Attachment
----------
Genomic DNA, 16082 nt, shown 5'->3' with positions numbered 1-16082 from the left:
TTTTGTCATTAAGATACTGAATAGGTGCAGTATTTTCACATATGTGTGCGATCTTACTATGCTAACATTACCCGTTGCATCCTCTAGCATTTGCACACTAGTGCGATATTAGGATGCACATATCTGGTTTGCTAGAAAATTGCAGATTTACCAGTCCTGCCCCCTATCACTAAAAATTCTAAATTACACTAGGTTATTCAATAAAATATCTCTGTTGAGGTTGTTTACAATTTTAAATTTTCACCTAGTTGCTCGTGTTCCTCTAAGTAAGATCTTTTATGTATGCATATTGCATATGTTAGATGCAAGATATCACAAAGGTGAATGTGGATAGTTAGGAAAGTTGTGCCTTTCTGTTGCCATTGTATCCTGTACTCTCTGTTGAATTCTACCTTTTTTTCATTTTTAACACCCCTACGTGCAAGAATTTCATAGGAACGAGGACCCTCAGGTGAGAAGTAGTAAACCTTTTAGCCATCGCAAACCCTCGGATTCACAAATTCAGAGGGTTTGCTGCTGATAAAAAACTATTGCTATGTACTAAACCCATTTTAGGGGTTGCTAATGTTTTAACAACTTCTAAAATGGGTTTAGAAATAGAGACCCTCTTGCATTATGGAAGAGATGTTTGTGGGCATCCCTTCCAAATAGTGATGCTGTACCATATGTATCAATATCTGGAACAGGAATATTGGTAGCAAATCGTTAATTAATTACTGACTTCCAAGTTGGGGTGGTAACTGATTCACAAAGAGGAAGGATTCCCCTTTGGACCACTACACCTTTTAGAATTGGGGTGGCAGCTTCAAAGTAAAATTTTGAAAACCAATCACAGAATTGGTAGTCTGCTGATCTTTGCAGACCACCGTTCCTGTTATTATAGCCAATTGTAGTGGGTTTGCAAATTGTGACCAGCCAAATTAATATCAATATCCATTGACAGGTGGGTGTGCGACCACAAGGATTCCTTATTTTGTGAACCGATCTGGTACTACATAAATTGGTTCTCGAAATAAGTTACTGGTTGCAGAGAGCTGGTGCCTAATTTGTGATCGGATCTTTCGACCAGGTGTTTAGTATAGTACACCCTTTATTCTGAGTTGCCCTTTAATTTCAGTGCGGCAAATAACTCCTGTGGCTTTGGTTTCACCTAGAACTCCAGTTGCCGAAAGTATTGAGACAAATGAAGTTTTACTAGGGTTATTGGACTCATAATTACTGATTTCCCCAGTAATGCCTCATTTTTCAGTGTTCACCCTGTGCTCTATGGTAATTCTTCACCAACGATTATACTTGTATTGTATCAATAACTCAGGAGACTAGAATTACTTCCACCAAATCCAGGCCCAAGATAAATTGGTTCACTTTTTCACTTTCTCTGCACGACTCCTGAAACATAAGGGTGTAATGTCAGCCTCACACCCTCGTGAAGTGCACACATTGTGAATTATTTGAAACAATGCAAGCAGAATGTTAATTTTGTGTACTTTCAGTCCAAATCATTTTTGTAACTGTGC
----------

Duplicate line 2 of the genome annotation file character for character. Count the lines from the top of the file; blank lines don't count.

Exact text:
TTTTGTCATTAAGATACTGAATAGGTGCAGTATTTTCACATATGTGTGCGATCTTACTATGCTAACATTACCCGTTGCATCCTCTAGCATTTGCACACTAGTGCGATATTAGGATGCACATATCTGGTTTGCTAGAAAATTGCAGATTTACCAGTCCTGCCCCCTATCACTAAAAATTCTAAATTACACTAGGTTATTCAATAAAATATCTCTGTTGAGGTTGTTTACAATTTTAAATTTTCACCTAGTTGCTCGTGTTCCTCTAAGTAAGATCTTTTATGTATGCATATTGCATATGTTAGATGCAAGATATCACAAAGGTGAATGTGGATAGTTAGGAAAGTTGTGCCTTTCTGTTGCCATTGTATCCTGTACTCTCTGTTGAATTCTACCTTTTTTTCATTTTTAACACCCCTACGTGCAAGAATTTCATAGGAACGAGGACCCTCAGGTGAGAAGTAGTAAACCTTTTAGCCATCGCAAACCCTCGGATTCACAAATTCAGAGGGTTTGCTGCTGATAAAAAACTATTGCTATGTACTAAACCCATTTTAGGGGTTGCTAATGTTTTAACAACTTCTAAAATGGGTTTAGAAATAGAGACCCTCTTGCATTATGGAAGAGATGTTTGTGGGCATCCCTTCCAAATAGTGATGCTGTACCATATGTATCAATATCTGGAACAGGAATATTGGTAGCAAATCGTTAATTAATTACTGACTTCCAAGTTGGGGTGGTAACTGATTCACAAAGAGGAAGGATTCCCCTTTGGACCACTACACCTTTTAGAATTGGGGTGGCAGCTTCAAAGTAAAATTTTGAAAACCAATCACAGAATTGGTAGTCTGCTGATCTTTGCAGACCACCGTTCCTGTTATTATAGCCAATTGTAGTGGGTTTGCAAATTGTGACCAGCCAAATTAATATCAATATCCATTGACAGGTGGGTGTGCGACCACAAGGATTCCTTATTTTGTGAACCGATCTGGTACTACATAAATTGGTTCTCGAAATAAGTTACTGGTTGCAGAGAGCTGGTGCCTAATTTGTGATCGGATCTTTCGACCAGGTGTTTAGTATAGTACACCCTTTATTCTGAGTTGCCCTTTAATTTCAGTGCGGCAAATAACTCCTGTGGCTTTGGTTTCACCTAGAACTCCAGTTGCCGAAAGTATTGAGACAAATGAAGTTTTACTAGGGTTATTGGACTCATAATTACTGATTTCCCCAGTAATGCCTCATTTTTCAGTGTTCACCCTGTGCTCTATGGTAATTCTTCACCAACGATTATACTTGTATTGTATCAATAACTCAGGAGACTAGAATTACTTCCACCAAATCCAGGCCCAAGATAAATTGGTTCACTTTTTCACTTTCTCTGCACGACTCCTGAAACATAAGGGTGTAATGTCAGCCTCACACCCTCGTGAAGTGCACACATTGTGAATTATTTGAAACAATGCAAGCAGAATGTTAATTTTGTGTACTTTCAGTCCAAATCATTTTTGTAACTGTGC